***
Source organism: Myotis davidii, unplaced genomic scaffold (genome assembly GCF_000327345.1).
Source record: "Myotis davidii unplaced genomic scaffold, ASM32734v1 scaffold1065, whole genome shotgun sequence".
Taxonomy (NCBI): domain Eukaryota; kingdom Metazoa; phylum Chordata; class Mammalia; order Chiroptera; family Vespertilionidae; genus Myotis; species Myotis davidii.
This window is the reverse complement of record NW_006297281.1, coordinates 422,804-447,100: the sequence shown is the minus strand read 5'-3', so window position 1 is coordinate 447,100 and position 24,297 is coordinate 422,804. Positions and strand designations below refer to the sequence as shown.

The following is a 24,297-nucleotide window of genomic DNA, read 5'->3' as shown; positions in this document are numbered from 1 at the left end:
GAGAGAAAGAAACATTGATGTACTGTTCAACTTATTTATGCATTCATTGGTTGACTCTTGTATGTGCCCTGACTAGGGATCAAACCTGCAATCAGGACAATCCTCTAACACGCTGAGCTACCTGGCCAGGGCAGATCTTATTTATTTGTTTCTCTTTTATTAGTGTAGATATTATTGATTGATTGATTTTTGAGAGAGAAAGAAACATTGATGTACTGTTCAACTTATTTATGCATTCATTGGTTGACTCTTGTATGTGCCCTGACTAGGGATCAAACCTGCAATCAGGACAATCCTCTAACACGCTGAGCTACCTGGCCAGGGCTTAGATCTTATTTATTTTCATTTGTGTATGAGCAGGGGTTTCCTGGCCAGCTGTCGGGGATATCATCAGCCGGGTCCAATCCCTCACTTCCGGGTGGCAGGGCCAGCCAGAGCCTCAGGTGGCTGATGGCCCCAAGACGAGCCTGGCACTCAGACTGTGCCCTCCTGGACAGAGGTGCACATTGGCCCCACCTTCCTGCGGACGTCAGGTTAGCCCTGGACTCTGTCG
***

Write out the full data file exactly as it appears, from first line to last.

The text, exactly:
Source organism: Myotis davidii, unplaced genomic scaffold (genome assembly GCF_000327345.1).
Source record: "Myotis davidii unplaced genomic scaffold, ASM32734v1 scaffold1065, whole genome shotgun sequence".
Taxonomy (NCBI): domain Eukaryota; kingdom Metazoa; phylum Chordata; class Mammalia; order Chiroptera; family Vespertilionidae; genus Myotis; species Myotis davidii.
This window is the reverse complement of record NW_006297281.1, coordinates 422,804-447,100: the sequence shown is the minus strand read 5'-3', so window position 1 is coordinate 447,100 and position 24,297 is coordinate 422,804. Positions and strand designations below refer to the sequence as shown.

The following is a 24,297-nucleotide window of genomic DNA, read 5'->3' as shown; positions in this document are numbered from 1 at the left end:
GAGAGAAAGAAACATTGATGTACTGTTCAACTTATTTATGCATTCATTGGTTGACTCTTGTATGTGCCCTGACTAGGGATCAAACCTGCAATCAGGACAATCCTCTAACACGCTGAGCTACCTGGCCAGGGCAGATCTTATTTATTTGTTTCTCTTTTATTAGTGTAGATATTATTGATTGATTGATTTTTGAGAGAGAAAGAAACATTGATGTACTGTTCAACTTATTTATGCATTCATTGGTTGACTCTTGTATGTGCCCTGACTAGGGATCAAACCTGCAATCAGGACAATCCTCTAACACGCTGAGCTACCTGGCCAGGGCTTAGATCTTATTTATTTTCATTTGTGTATGAGCAGGGGTTTCCTGGCCAGCTGTCGGGGATATCATCAGCCGGGTCCAATCCCTCACTTCCGGGTGGCAGGGCCAGCCAGAGCCTCAGGTGGCTGATGGCCCCAAGACGAGCCTGGCACTCAGACTGTGCCCTCCTGGACAGAGGTGCACATTGGCCCCACCTTCCTGCGGACGTCAGGTTAGCCCTGGACTCTGTCG